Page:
Is West preparing new sanctions attack on Russia?

Is West preparing new sanctions attack on Russia?

Britain is pushing western nations to impose new sanctions on Russia if it fails to cut ties with Syrian President Bashar Assad as the conflict over Syria escalates, the Times newspaper reported.

British Foreign Secretary Boris Johnson will demand that western nations draw up “very punitive sanctions” in response to last week’s chemical attack on Idlib. A paper on sanctions has been prepared for a meeting of G7 foreign ministers in Lucca, Italy, which starts today, the newspaper added.

Washington should try to tighten sanctions on Moscow to make Russia to cooperate with the United States, Vermont Senator Bernie Sanders told NBC News.

Sanders said that "you may make them an offer they can’t refuse that means tightening the screws on them, dealing with sanctions, telling them that we need their help, that they got to come to the table".

According to him, "getting the United States involved in a perpetual warfare, sending troops to Syria will just continue the process of money going down a rabbit hole."

"I think ultimately the solution has got to be political," TASS cited the senator as saying.

US Ambassador to the United Nations Nikki Haley said that nothing "is off the table" when it comes to imposing tougher sanctions on Russia and Iran.

"We're calling (Russia and Iran) out," she told CNN.

According to the deputy dean of the Faculty of Global Economics and International Affairs of the Higher School of Economics of the National Research University, Andrei Suzdaltsev, the United States has began to form a new policy towards Russia. "Let me remind you that the Trump administration has already formed its approach to Mexico, the UK and Canada, then Washington has tackled the problems of the European Union, simultaneously coordinating the policy towards China. Therefore, Russia is the last important state to whom the new Washington administration has not yet applied. It is understandable that a blow to Syria was a test of Moscow's reaction," he explained, speaking with the correspondent of Vestnik Kavkaza.

"Washington is checking if we could back out. If they understand that there is a chance to knock us out of Syria, the sanctions will be applied. If we let them know that we are determined to confront, the search for other formats of interaction will begin. The collision with Trump is unavoidable. If sanctions are introduced, they will simply portray the attitude of the West towards us, which means that their consequences can be very significant. I would not say that they will be introduced, but if this happens, it will cease a dialogue and a tough opposition will begin," Andrey Suzdaltsev stressed.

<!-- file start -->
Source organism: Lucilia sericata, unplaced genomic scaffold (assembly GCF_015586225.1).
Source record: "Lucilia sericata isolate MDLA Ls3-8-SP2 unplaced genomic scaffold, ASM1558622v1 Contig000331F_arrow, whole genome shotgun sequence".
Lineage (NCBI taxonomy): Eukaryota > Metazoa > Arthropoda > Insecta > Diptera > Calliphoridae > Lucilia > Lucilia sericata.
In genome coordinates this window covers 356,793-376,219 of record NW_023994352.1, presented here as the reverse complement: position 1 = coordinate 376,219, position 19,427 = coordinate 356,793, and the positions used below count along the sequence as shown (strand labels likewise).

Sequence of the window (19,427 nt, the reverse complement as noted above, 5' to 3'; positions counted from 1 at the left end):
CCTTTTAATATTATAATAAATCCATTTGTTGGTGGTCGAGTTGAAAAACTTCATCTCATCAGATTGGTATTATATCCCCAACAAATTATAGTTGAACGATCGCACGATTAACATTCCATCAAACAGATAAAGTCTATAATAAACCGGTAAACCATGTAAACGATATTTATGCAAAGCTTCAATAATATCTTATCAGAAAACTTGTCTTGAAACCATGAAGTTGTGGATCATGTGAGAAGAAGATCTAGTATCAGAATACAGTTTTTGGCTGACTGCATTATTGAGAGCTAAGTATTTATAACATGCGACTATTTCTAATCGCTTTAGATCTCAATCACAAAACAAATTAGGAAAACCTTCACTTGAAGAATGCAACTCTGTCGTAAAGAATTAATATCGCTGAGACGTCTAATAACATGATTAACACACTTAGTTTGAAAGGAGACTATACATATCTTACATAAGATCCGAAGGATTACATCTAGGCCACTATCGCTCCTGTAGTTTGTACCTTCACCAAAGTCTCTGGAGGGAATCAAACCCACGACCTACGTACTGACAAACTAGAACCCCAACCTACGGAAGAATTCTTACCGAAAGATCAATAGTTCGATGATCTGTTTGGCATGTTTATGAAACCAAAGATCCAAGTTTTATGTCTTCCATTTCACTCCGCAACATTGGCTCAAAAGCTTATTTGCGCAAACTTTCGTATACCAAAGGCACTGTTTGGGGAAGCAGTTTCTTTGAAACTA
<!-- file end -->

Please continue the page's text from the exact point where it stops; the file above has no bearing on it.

The political scientist recalled that Donald Trump's initial positive rhetoric was aimed at internal listeners. "When Trump spoke more or less attractively for us during the election campaign, the last thing he thought about was Russia. He used Russia as an instrument of pressure on Hillary Clinton. Therefore, Donald Trump still uses the Russian theme in the US political field. His policy is in the interests of the United States, and the US interests mean the preservation of world leadership," the deputy dean of the Faculty of Global Economics and International Affairs of the Higher School of Economics of the National Research University warned.

A senior research fellow at the European Research Centre of the International Relations Institute of the Russian Academy of Sciences, Vladimir Olenchenko, explained that in spite of the fact that in the West, in some EU countries, there are indeed many supporters of tightening relations with Russia, in general the EU is guided by the US position.

There is now a serious struggle in the US between supporters of normalization of relations with Russia and supporters of their tightening, the expert noted.

He recalled that the West's toughening of relations with Russia would serve to destabilize the international situation.

Olenchenko said that while it is difficult to say, whose side will prevail, whether Trump and his closest associates will have enough will to resist this trend. "Clarity will appear after tomorrow's talks between Russian Foreign Minister Sergey Lavrov and US Secretary of State Rex Tillerson. I do not exclude that Tillerson, speaking to Lavrov, will seek arguments for the domestic political audience of the United States to convince them not to tighten relations," he pointed out.

Thus, according to the expert, the current anti-Russian rhetoric, rather, is a matter of the US domestic policy. "The part of the society that previously expressed anti-Russian rhetoric has no other arguments, since it is difficult to find arguments in the US that would support them. So when the 'Trump group' proposes to carry out economic reforms, the circles opposing it have nothing to offer as a counterbalance to the economic and political program, and therefore they turn to the Russian threat," Vladimir Olenchenko concluded.